Israel needs the support of America today more than ever. The threats to the Jewish state from Islamic extremists, the bias of the international community and the poisoning of young people’s minds have never been greater.

The role of the United States is critical not only in standing with Israel, but also in influencing others — particularly the Europeans — toward some fairness vis-a-vis Israel.

American support for Israel rests on many pillars. Most importantly, it is bipartisan.

There is no doubt, however, that evangelical activity on behalf of Israel is among the most significant elements in that support, not least because of that community’s influence with President Bush. Whether it is in congressional initiatives, administration positions or public opinion polls, evangelicals matter. It behooves us to act accordingly.

On the other hand, for many of us, conservative Christian perspectives on social issues that are critical to a healthy American society and Jewish life within that society are disturbing. Whether it is church-state separation, which is at the heart of the comfort level that Jews enjoy in this country, or opposition to any religious group imposing its views on society — as seen in the struggles to maintain choice on abortion and equal rights for gays — we are deeply concerned about conservative Christian views and policy initiatives.

And we don’t pull any punches in our opposition. We engage fully to prevent those religious-right policies from predominating in legislation, in the courts and in executive decision making. Moreover, when some evangelical leaders articulate prejudicial views toward any religious group, as several did in anti-Muslim stereotyping, we speak up.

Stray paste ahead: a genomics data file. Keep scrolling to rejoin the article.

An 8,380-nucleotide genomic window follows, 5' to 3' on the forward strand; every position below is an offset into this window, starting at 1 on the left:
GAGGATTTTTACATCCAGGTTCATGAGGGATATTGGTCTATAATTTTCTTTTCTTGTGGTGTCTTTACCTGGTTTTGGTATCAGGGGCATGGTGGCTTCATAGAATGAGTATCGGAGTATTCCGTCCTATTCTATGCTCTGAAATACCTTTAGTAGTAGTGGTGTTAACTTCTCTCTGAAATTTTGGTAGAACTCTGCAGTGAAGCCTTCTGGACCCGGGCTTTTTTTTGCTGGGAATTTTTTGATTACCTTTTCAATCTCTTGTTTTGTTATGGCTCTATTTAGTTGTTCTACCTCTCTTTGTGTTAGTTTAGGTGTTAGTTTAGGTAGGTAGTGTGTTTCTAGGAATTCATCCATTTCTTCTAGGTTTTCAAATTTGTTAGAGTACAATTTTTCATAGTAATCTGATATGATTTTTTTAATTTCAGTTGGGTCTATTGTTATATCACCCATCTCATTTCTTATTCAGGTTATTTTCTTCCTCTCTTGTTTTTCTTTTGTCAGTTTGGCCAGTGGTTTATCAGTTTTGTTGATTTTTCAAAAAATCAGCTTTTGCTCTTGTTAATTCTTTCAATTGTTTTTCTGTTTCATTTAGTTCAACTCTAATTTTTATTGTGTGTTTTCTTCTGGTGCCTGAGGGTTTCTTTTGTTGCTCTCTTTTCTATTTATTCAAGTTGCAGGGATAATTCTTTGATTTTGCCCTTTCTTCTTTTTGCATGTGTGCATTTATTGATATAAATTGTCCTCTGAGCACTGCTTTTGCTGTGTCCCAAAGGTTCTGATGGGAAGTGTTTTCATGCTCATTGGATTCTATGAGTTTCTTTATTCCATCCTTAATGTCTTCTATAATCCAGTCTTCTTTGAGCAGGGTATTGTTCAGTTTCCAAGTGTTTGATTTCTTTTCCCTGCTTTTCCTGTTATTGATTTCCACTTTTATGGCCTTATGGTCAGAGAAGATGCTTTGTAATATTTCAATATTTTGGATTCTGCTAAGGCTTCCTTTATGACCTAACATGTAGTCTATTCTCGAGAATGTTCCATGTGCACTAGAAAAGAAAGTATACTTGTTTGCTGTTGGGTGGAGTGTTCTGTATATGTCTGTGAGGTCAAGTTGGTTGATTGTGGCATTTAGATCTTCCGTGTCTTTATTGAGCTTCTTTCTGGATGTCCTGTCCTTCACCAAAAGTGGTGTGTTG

During the current controversy about the Gibson movie, we have been unhappy that more evangelical leaders have not acknowledged Jewish pain, the history of anti-Semitism associated with the deicide charge and the potential for recurring hatred of Jews.

But we shouldn’t rush to judgment on the impact of the film on evangelical Christians. We need to be clear where we stand and encourage sensitivity and education about Jews and Jewish history.

The bottom line remains what it has always been: Evangelical Christians have never demanded a quid pro quo from American Jews for their support of


If they were to say that they would only work on Israel’s behalf if American Jews halt their activity in opposition to them on social issues, would say, “Sorry, no thanks for your support.”

That has not happened.

They stand with Israel for theological reasons and because, as Christian activist Gary Bauer has said, the United States and Israel are on the front line together in the current struggle for freedom and democracy.

That’s good enough for us.

Abraham H. Foxman, national director of the Anti-Defamation League, is the author of “Never Again? The Threat of the New Anti-Semitism.”

Educators Tackle Evangelical Passion

David Neal didn’t expect to get his nose broken when he tried to opt out of attending a production of “Godspell.”

Held at Bakersfield’s Centennial High School in spring 2003, attendance for the musical — based on the life of Jesus — was mandatory, and David, a rabbi’s son, was offended that his public school would stage it. He wanted no part of the event.

“My son asked to get up and leave, and [school officials] said, ‘You will stay here,'” said Rabbi Bruce Neal. The production was organized by an instructor who is also a church choir director, the rabbi said.

The incident led to heated religious arguments between David and other students, which degenerated a few days later into an after-school brawl involving 30 fundamentalist students that left David with a broken nose and a five-day suspension. The disciplinary action was later dropped following an appeal from the Anti-Defamation League (ADL).